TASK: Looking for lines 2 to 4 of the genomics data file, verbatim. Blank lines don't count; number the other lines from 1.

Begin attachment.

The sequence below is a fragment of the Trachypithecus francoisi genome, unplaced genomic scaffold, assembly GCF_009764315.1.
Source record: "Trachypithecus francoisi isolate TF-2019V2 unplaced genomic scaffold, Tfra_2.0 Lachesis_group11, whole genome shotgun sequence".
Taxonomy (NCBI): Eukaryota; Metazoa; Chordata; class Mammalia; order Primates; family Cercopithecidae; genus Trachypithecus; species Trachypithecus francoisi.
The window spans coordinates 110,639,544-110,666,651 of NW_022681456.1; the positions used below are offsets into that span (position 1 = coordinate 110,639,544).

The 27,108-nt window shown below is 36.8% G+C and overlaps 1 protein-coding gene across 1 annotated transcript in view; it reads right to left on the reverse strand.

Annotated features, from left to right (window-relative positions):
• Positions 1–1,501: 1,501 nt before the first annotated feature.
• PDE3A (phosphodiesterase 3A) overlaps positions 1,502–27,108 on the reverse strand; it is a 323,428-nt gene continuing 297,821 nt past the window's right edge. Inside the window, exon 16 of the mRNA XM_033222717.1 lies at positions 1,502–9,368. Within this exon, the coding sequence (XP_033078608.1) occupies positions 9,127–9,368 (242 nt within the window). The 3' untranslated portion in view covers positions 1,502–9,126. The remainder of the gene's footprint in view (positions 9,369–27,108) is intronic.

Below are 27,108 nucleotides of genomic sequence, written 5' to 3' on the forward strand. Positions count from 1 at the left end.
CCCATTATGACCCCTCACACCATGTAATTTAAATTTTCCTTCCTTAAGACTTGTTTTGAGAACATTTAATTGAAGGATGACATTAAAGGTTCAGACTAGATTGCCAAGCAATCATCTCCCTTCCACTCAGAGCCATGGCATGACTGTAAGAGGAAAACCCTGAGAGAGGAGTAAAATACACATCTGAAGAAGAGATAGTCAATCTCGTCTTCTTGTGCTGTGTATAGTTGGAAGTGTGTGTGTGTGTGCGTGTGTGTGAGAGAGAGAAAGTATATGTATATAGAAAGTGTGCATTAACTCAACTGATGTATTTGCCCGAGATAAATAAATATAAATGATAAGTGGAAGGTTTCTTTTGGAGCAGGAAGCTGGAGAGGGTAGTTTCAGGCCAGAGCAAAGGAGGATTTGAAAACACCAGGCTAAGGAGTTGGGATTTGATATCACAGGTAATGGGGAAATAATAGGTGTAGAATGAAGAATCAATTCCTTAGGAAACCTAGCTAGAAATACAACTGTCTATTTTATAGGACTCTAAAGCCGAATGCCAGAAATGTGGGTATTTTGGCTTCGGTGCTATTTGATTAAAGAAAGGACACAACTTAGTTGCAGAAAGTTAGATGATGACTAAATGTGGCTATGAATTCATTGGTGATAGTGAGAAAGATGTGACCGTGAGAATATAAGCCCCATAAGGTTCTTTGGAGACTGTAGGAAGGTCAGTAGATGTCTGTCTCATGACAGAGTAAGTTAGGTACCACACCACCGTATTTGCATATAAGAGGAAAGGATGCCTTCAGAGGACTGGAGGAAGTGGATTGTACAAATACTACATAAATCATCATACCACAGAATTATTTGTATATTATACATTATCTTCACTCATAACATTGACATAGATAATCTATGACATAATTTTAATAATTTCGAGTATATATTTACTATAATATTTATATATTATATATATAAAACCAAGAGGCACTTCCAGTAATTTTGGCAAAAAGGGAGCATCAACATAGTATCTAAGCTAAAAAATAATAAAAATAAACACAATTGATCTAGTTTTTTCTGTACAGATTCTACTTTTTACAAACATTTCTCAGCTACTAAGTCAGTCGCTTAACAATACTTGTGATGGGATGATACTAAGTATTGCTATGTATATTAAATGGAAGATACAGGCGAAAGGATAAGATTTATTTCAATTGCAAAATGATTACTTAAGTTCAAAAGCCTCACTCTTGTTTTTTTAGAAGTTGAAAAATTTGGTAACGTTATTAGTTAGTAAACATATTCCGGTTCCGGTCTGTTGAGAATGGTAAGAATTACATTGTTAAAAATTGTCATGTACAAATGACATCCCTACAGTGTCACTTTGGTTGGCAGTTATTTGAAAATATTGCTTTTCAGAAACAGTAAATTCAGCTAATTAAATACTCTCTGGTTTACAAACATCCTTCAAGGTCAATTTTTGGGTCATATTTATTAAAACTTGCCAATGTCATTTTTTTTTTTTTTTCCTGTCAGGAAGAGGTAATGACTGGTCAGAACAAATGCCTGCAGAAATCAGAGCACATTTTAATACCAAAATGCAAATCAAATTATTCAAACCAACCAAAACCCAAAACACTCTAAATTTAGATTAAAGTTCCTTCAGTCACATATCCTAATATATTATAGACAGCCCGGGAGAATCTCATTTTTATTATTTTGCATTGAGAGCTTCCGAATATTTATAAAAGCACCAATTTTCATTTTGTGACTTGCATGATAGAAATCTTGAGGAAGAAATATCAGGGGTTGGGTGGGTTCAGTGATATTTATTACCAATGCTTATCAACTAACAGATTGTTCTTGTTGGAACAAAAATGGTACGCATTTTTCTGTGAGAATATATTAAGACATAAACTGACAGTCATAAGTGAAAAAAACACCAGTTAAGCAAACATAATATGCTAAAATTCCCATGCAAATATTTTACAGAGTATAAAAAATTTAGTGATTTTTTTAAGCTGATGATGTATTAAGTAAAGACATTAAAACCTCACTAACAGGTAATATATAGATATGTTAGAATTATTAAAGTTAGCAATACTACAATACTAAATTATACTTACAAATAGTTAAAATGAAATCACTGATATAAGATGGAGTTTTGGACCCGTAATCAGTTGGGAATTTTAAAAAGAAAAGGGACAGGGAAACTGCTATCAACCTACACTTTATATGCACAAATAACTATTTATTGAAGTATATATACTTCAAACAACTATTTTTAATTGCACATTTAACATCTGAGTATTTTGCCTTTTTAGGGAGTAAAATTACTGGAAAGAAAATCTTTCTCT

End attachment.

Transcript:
Source record: "Trachypithecus francoisi isolate TF-2019V2 unplaced genomic scaffold, Tfra_2.0 Lachesis_group11, whole genome shotgun sequence".
Taxonomy (NCBI): Eukaryota; Metazoa; Chordata; class Mammalia; order Primates; family Cercopithecidae; genus Trachypithecus; species Trachypithecus francoisi.
The window spans coordinates 110,639,544-110,666,651 of NW_022681456.1; the positions used below are offsets into that span (position 1 = coordinate 110,639,544).